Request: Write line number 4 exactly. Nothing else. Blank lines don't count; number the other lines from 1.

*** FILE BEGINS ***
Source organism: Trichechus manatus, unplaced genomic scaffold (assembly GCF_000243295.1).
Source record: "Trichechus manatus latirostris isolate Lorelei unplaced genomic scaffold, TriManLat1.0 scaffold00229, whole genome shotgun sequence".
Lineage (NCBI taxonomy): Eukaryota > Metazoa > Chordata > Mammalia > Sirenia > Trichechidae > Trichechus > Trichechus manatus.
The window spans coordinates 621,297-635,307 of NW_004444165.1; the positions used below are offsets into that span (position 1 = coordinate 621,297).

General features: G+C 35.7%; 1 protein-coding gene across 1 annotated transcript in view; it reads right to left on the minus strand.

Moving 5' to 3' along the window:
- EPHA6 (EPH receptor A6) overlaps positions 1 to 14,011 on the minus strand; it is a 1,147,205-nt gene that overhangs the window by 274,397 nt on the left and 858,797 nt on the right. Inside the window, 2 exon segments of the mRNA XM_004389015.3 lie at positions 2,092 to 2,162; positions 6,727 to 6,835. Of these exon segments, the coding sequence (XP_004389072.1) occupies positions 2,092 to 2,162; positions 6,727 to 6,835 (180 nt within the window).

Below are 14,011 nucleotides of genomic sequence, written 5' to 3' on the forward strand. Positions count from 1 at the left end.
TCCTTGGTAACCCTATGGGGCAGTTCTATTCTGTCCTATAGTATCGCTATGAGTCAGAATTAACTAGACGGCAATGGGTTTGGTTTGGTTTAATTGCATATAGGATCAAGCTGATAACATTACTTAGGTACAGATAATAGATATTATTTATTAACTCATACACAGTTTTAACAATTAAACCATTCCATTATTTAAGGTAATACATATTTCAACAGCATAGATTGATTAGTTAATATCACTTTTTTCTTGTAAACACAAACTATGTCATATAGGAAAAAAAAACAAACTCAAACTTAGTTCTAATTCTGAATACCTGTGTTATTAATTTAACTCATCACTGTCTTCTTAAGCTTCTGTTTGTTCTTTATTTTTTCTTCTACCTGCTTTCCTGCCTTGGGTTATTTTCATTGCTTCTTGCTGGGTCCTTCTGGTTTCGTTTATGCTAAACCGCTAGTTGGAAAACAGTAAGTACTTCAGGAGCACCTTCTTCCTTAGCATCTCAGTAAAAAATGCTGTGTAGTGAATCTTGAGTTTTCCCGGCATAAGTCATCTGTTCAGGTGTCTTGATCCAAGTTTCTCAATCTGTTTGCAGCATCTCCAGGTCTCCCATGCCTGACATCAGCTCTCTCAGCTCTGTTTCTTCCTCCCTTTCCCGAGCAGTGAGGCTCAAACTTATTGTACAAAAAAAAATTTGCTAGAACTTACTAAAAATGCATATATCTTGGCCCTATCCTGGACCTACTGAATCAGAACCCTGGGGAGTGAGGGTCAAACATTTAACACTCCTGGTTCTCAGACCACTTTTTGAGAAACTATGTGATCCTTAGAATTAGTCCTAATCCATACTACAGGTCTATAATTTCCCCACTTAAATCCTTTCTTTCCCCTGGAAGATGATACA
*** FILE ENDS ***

The window spans coordinates 621,297-635,307 of NW_004444165.1; the positions used below are offsets into that span (position 1 = coordinate 621,297).